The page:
If you’re in a pinch, you can use cable or zip-ties to secure the bait to the bottom of the trap. As long as the trap stays put, the lake bed or creek bottom will block the crayfish’s access to the bait, forcing them to enter the trap to get to it.
Where to Set a Crayfish Trap Setting a crawdad trap is about the easiest part of this whole process. Find a rocky bottom in a slow-moving river or lake, then drop your trap in 2 to 20 feet of water. Some folks let the trap sit overnight, but if you’re in a good spot you can fill your trap in as little as an hour. I suggest dropping a string of pots and doing some regular fishing while they soak, checking back every couple hours. If you start in the morning on a productive lake, you should have plenty of mudbugs in time for an evening boil.
Crayfish can also be found in weed beds and around docks and other structure when rocks are absent. They’ll roam mud and sand flats but often do so at night when bass and other predatory fish aren’t after them.
How to Clean and Cook Crayfish When bringing your craws home from the lake to the table, the most important thing is to not let them die. An easy option is to put the crayfish on ice immediately. This will keep them alive for a day or two in between capture and boil.
You may also consider dropping a live bait aerator into a water-filled cooler. As long as you replace the water occasionally your crayfish should stay alive for a good long while. Some folks like to “purge” crayfish in clean water for a full 24 hours—allowing them to expel any bad flavors or contaminants—which does help improve flavor. Changing the water regularly helps with that.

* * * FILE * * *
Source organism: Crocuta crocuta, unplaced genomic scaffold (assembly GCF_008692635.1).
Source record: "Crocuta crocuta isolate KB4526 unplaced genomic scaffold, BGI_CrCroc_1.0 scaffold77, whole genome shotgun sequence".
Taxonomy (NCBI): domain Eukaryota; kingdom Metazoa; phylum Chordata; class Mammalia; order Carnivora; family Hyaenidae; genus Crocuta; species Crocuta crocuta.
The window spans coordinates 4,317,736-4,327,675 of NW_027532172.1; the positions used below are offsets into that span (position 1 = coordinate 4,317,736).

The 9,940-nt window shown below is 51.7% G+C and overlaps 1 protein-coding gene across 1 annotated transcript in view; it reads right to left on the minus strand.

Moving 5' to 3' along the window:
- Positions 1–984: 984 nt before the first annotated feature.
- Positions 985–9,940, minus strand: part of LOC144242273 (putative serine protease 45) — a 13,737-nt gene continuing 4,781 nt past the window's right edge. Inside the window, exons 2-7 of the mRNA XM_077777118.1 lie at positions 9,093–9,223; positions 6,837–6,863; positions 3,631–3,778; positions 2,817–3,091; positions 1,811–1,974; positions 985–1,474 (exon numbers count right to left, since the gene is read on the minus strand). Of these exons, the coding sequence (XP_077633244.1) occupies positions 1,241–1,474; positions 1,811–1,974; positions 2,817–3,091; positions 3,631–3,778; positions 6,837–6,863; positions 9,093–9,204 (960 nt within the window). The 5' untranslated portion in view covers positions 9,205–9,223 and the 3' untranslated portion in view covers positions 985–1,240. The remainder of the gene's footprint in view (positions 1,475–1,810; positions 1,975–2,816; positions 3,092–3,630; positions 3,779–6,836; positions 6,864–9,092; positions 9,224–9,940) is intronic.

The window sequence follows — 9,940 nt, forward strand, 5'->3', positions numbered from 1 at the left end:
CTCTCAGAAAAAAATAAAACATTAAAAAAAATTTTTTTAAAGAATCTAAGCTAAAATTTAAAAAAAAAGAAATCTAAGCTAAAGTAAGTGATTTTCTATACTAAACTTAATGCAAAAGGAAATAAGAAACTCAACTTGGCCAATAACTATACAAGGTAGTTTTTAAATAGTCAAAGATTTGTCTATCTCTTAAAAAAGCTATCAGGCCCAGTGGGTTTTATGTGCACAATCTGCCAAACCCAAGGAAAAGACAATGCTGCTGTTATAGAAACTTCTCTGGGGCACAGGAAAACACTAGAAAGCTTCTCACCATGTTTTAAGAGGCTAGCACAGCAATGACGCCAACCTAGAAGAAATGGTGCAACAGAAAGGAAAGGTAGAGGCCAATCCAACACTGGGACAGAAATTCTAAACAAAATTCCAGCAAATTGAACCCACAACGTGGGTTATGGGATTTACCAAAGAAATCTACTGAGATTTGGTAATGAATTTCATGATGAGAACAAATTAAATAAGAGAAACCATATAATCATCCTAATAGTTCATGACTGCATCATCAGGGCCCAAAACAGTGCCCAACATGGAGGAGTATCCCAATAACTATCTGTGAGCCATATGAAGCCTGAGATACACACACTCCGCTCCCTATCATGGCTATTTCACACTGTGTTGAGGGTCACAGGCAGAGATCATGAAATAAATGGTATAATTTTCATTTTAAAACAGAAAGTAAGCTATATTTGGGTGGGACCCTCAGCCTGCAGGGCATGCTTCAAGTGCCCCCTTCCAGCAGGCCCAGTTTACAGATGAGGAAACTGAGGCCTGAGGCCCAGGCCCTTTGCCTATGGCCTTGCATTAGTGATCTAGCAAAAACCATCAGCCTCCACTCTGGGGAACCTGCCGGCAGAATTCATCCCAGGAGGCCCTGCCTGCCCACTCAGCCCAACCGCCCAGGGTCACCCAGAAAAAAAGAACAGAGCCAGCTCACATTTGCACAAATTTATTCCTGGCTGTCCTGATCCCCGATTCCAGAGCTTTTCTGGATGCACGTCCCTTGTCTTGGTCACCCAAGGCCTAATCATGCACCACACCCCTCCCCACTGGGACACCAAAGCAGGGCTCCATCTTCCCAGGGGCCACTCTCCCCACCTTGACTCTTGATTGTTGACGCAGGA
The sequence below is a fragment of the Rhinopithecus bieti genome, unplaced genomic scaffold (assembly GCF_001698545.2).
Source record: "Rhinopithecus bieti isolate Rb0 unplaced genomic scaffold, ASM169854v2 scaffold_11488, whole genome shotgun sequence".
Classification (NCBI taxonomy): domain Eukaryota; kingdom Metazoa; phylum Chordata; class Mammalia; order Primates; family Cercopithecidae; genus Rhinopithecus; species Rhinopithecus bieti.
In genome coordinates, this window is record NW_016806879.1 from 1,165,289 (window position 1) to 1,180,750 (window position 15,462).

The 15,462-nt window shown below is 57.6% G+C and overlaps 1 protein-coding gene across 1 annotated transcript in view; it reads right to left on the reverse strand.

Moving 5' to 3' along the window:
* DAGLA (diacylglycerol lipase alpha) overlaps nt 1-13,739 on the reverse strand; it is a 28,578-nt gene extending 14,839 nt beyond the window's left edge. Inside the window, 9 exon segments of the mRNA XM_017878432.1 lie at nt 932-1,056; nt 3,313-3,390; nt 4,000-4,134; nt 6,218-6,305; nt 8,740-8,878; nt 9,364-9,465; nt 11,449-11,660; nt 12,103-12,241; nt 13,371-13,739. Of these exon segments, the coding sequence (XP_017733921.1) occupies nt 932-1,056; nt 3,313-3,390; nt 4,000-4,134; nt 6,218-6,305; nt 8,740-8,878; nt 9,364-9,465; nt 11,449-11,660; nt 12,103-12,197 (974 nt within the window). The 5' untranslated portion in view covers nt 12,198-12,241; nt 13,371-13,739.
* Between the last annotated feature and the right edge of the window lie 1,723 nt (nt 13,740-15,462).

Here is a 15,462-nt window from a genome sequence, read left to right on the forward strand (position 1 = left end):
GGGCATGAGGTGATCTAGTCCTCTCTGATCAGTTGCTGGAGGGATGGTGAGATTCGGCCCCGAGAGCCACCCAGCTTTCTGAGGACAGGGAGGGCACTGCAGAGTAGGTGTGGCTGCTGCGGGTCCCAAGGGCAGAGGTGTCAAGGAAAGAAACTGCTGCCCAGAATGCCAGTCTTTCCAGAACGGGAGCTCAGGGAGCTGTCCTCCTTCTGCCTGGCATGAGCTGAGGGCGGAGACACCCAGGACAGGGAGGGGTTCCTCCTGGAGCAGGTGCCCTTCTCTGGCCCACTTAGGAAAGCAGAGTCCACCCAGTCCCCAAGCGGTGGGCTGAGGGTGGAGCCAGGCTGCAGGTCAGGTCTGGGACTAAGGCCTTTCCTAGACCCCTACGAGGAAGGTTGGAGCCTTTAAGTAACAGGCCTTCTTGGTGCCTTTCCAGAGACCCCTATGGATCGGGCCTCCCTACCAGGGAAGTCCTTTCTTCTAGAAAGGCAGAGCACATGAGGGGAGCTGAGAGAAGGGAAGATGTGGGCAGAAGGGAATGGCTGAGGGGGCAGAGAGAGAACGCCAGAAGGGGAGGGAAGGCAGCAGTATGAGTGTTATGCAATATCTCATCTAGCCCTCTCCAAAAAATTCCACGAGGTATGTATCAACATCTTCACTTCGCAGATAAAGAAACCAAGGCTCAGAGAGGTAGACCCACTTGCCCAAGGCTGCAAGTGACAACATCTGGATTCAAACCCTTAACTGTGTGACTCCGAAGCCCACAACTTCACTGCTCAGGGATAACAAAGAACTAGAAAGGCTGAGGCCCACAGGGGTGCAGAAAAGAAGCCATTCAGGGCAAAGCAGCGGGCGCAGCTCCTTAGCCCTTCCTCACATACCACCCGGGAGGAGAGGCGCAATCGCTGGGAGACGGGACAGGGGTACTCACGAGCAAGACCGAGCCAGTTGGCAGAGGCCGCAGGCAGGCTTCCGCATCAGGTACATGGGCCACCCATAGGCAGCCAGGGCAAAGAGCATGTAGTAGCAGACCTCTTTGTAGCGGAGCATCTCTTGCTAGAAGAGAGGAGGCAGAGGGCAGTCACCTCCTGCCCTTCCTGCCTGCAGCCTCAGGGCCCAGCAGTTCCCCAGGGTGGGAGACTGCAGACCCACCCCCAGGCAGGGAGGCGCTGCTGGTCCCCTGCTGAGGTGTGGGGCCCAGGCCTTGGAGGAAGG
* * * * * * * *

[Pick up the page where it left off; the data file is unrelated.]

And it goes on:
Touching back on regulations, it’s important to be aware that some states consider varieties of crayfish to be invasive. Read your local regulations to be sure you’re not inadvertently breaking any laws by transporting them between the lake and your kitchen using either of these methods. Regardless of what you choose to do, the most important thing is that you have a plan.
Cook crayfish the same way you’d cook any other crustacean or shellfish. For most of us, that means a classic boil in heavily seasoned water with corn, potatoes, and sausages. If you’re feeling more creative than the standard boil (although that remains my preferred way to eat crawdads), here are 40 recipes straight from the bayou to get you started.
To eat, separate the head from the tail of your cooked crawdad. Slurp the juices out of the skull if you’re a real outdoors person, then peel the exoskeleton off the tail and eat that delicious meat.
Go Get ‘Em Catching crayfish is a great way to spend a day, and a classic crayfish boil is an even better way to spend an evening. If you’ve been hankering for a seafood fix in your landlocked state, drop a pot and get to catching. Fresh shellfish is likely a lot closer than you think.